OL (1-Year B+, 5-Year B+) I see Warford, Long, and Fluker progressing through the 5 years and Pouncey staying the same and Brown regressing. Like my line it has three very young guys with tons of potential.
DL/LB (1-Year A+, 5-Year A) My first A+ grading goes to this unit. LOVE the line as Short is highly underrated, Mccoy is a best and Richardson could have been rookie of the year last year. Matthews is one of the best but saw injuries plague his 2013 season some. Hughes still has a high ceiling but it doesn't mean he'll take advantage of it. Moore was probably the 2nd best player on a poor Raiders defense last year. Ogletree, my favorite player in last years draft, really played well in the Rams defense last year and is going to be elite.
Secondary (1-Year C+, 5-Year B) This group has a lot of potential but will all be better in 5 years. It's not fair to judge Cyprien because anybody playing in that secondary will have a lot of work to do.
Coaches (Y1: B,Y5: A-) I really liked what I saw from Kelly's transition to the pro level, but I wonder if it is sustainable. I think this crew is good to start and firing at a high level in short order.
QB/RBs (Y1: C, Y5: B+) I like Bortles, especially in this scheme but having never played a down in the NFL, I have to be cautious. Not sure what the ceiling is for Bernard but he is young and talented.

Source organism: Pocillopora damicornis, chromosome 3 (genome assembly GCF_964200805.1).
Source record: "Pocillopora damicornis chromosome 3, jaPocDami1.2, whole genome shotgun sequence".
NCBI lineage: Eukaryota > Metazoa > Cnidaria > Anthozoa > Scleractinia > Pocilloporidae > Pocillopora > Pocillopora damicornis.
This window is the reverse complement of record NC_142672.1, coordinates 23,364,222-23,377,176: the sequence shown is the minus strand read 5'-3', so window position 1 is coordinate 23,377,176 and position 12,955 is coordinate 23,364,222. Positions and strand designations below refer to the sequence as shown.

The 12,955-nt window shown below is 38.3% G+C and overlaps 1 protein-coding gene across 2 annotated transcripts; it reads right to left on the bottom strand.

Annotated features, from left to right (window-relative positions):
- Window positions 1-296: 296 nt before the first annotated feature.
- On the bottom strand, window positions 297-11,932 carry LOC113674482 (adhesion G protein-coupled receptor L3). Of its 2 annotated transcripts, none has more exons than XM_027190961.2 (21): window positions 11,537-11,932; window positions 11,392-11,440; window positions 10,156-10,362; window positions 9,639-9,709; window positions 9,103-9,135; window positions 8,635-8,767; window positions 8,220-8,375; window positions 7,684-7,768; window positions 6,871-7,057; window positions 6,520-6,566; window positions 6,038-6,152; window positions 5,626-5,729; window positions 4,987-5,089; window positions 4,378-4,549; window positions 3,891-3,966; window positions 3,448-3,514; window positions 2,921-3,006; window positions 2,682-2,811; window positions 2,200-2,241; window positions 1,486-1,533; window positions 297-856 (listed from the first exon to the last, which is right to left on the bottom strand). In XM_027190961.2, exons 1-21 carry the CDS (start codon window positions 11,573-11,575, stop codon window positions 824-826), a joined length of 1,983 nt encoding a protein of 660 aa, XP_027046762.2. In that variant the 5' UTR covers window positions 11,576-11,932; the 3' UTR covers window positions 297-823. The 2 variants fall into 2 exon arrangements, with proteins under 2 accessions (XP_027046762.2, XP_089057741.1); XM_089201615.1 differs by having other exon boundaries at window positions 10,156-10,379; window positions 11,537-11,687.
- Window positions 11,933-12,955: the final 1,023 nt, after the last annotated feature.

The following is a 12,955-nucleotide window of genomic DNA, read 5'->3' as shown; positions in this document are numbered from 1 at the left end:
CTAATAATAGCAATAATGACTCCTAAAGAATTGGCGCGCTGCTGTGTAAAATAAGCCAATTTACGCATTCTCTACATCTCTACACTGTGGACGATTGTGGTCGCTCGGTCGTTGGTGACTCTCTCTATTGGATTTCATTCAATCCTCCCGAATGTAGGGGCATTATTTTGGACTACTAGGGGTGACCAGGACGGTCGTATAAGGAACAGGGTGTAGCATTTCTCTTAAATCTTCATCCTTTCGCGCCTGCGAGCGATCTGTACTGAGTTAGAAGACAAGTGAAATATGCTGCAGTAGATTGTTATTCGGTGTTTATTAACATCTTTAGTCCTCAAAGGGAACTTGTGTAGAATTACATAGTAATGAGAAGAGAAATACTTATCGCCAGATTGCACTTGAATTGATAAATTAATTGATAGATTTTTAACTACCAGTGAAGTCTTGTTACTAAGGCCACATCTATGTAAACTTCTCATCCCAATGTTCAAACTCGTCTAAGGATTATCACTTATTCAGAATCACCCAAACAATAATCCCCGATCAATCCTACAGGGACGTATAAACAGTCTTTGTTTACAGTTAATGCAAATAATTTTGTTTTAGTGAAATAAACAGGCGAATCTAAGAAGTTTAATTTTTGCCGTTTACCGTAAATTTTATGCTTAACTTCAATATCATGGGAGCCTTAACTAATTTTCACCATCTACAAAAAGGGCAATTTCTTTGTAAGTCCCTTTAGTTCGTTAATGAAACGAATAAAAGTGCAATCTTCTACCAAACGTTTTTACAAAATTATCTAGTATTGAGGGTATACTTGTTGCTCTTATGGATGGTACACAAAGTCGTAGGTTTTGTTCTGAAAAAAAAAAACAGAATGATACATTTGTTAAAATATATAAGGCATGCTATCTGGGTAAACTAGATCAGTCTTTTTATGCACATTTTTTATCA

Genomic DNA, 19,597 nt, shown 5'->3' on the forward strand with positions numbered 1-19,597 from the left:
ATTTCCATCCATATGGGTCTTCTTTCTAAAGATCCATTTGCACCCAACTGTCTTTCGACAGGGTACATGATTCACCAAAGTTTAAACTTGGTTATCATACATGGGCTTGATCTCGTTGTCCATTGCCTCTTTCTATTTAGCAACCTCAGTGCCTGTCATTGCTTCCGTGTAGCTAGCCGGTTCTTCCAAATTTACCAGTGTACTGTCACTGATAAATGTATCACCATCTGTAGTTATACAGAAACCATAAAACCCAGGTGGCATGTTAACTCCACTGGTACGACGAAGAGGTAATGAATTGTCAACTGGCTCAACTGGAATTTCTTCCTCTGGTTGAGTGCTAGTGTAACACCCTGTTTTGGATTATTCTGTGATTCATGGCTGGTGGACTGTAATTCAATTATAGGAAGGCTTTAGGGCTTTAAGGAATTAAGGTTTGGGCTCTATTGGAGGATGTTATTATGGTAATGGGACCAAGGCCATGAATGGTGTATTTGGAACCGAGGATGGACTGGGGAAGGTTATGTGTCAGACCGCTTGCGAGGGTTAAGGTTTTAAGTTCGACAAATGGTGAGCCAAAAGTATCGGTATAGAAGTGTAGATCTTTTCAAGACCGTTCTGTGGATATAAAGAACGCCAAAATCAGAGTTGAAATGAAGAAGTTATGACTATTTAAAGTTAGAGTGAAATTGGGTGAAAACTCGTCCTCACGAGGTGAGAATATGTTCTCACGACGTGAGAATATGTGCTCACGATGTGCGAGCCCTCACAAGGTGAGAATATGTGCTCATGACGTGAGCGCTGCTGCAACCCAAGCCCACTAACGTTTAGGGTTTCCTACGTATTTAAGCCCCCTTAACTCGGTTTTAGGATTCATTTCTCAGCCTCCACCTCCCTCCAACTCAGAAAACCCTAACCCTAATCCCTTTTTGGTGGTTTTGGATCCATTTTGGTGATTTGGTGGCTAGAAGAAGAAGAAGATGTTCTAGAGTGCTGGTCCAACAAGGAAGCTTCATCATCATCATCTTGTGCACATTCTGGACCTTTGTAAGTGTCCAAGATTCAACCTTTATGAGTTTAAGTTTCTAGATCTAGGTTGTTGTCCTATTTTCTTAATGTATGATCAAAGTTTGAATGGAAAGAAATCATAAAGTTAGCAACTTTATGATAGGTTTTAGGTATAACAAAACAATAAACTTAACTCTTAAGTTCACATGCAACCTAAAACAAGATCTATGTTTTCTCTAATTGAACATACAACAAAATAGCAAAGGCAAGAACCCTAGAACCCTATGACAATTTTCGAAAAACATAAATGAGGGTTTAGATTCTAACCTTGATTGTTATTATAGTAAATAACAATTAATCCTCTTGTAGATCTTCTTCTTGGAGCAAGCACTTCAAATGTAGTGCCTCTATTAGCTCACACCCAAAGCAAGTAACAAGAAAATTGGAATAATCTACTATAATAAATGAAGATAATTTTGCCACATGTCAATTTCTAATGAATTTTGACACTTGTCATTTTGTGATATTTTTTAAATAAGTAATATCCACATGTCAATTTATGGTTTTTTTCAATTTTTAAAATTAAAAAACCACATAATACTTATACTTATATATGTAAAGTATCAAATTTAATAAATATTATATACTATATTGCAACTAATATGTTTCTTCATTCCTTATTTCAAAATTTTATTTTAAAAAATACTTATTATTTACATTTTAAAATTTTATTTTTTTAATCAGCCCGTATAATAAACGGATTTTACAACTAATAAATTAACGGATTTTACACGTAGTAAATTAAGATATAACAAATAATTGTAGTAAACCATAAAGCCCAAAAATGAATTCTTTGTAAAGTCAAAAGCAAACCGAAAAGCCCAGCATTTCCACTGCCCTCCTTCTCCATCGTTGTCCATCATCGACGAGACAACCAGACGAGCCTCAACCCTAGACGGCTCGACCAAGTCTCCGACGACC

TE/RECs (Y1: C, Y5: B-) This is very intriguing group that I honestly don't quite know how to grade. I too have questions about Lyerla.
OL (Y1: C+, Y5: B) Potential to go either direction, but athleticism and youth abounds.
DL/LBs (Y1: B+, Y5: A-) Young, nasty, very exciting group.
Secondary (Y1: C+, Y5: B) Young and raw but should be very solid with time.
Coaches (Y1- B-, Y5- B+) I’m not sold on the Chip Kelly experiment quite yet. Sumlin will have to make some adjustments but it’s hard to argue against Fangio.
QB/RB (Y1- B, Y5- B+ ) Rookie QBs are a little too risky for me. Luckily for you I’m drinking the Bernard Kool-Aid and see good things for his future.
WR/TE (Y1- B-, Y5- B) A young group that has some growing pains. Swiss Army knives don’t tend to do great in the NFL but if Kelly proves to be successful it will likely be with players like him.
OL(Y1- C+, Y5- B-) In the interest of consistent grading, young lines do poorly on year 1 for growing pain reasons. I give the benefit of the doubt that they grow from there but I still don’t see this being a great line. Dan Moberger totally with you on PFF statement.
DL/LB(Y1- B+, Y5- A) Likely the strength of your team. Lots of young talent but several who have proven they can handle the position. Under Fangio should be able to disrupt opposing offenses.
Secondary (Y- C, Y5- B) Nobody here is ready to lock down opposing receivers. The talent is there but they will have to come into it. With everybody growing together this group will have its fair share of screw ups in the first season but should come around in 5 years.
Coaches (Y1: B-, Y5: B+) Chip Kelly pulled last season out of no where with Foles. It didn't look like it was going to go to well at first but I'm not 100 percent sold on him. Sumlin will have a learning curve, but Fangio is a nice pick.
QB/RB (Y1: B-, Y5: A-) I actually think Bortles will be a really solid starter in the NFL. Gio Bernard already showed he is an excellent compliment back, and earned more playing time and probably the starter role for next season.